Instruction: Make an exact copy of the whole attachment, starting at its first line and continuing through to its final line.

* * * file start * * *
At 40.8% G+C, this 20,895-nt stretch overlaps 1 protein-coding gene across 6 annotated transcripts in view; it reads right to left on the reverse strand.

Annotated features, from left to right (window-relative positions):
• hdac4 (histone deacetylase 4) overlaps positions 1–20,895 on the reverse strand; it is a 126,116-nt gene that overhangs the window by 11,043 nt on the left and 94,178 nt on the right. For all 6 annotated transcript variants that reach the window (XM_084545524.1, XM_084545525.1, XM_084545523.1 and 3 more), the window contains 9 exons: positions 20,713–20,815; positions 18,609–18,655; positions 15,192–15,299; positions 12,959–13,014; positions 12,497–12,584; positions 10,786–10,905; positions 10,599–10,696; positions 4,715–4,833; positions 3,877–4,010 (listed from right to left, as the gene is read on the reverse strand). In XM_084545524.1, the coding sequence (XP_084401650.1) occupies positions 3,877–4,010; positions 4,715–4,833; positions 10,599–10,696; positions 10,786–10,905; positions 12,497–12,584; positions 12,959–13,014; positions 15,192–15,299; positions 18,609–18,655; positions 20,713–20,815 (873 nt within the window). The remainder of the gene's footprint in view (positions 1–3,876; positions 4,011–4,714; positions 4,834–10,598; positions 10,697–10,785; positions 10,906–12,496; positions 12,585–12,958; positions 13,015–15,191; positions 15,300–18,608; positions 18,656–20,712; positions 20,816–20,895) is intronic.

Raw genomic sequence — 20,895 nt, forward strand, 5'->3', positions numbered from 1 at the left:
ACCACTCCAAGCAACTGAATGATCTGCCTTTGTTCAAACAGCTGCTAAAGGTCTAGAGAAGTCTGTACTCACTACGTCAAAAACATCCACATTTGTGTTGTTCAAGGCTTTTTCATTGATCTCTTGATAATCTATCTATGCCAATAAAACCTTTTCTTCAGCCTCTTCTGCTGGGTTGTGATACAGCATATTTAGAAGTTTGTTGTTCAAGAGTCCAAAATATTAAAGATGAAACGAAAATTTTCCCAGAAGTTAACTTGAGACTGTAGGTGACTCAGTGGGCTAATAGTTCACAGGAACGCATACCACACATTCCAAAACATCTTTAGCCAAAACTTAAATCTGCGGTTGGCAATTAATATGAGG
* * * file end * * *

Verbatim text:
At 40.8% G+C, this 20,895-nt stretch overlaps 1 protein-coding gene across 6 annotated transcripts in view; it reads right to left on the reverse strand.

Annotated features, from left to right (window-relative positions):
• hdac4 (histone deacetylase 4) overlaps positions 1–20,895 on the reverse strand; it is a 126,116-nt gene that overhangs the window by 11,043 nt on the left and 94,178 nt on the right. For all 6 annotated transcript variants that reach the window (XM_084545524.1, XM_084545525.1, XM_084545523.1 and 3 more), the window contains 9 exons: positions 20,713–20,815; positions 18,609–18,655; positions 15,192–15,299; positions 12,959–13,014; positions 12,497–12,584; positions 10,786–10,905; positions 10,599–10,696; positions 4,715–4,833; positions 3,877–4,010 (listed from right to left, as the gene is read on the reverse strand). In XM_084545524.1, the coding sequence (XP_084401650.1) occupies positions 3,877–4,010; positions 4,715–4,833; positions 10,599–10,696; positions 10,786–10,905; positions 12,497–12,584; positions 12,959–13,014; positions 15,192–15,299; positions 18,609–18,655; positions 20,713–20,815 (873 nt within the window). The remainder of the gene's footprint in view (positions 1–3,876; positions 4,011–4,714; positions 4,834–10,598; positions 10,697–10,785; positions 10,906–12,496; positions 12,585–12,958; positions 13,015–15,191; positions 15,300–18,608; positions 18,656–20,712; positions 20,816–20,895) is intronic.

Raw genomic sequence — 20,895 nt, forward strand, 5'->3', positions numbered from 1 at the left:
ACCACTCCAAGCAACTGAATGATCTGCCTTTGTTCAAACAGCTGCTAAAGGTCTAGAGAAGTCTGTACTCACTACGTCAAAAACATCCACATTTGTGTTGTTCAAGGCTTTTTCATTGATCTCTTGATAATCTATCTATGCCAATAAAACCTTTTCTTCAGCCTCTTCTGCTGGGTTGTGATACAGCATATTTAGAAGTTTGTTGTTCAAGAGTCCAAAATATTAAAGATGAAACGAAAATTTTCCCAGAAGTTAACTTGAGACTGTAGGTGACTCAGTGGGCTAATAGTTCACAGGAACGCATACCACACATTCCAAAACATCTTTAGCCAAAACTTAAATCTGCGGTTGGCAATTAATATGAGG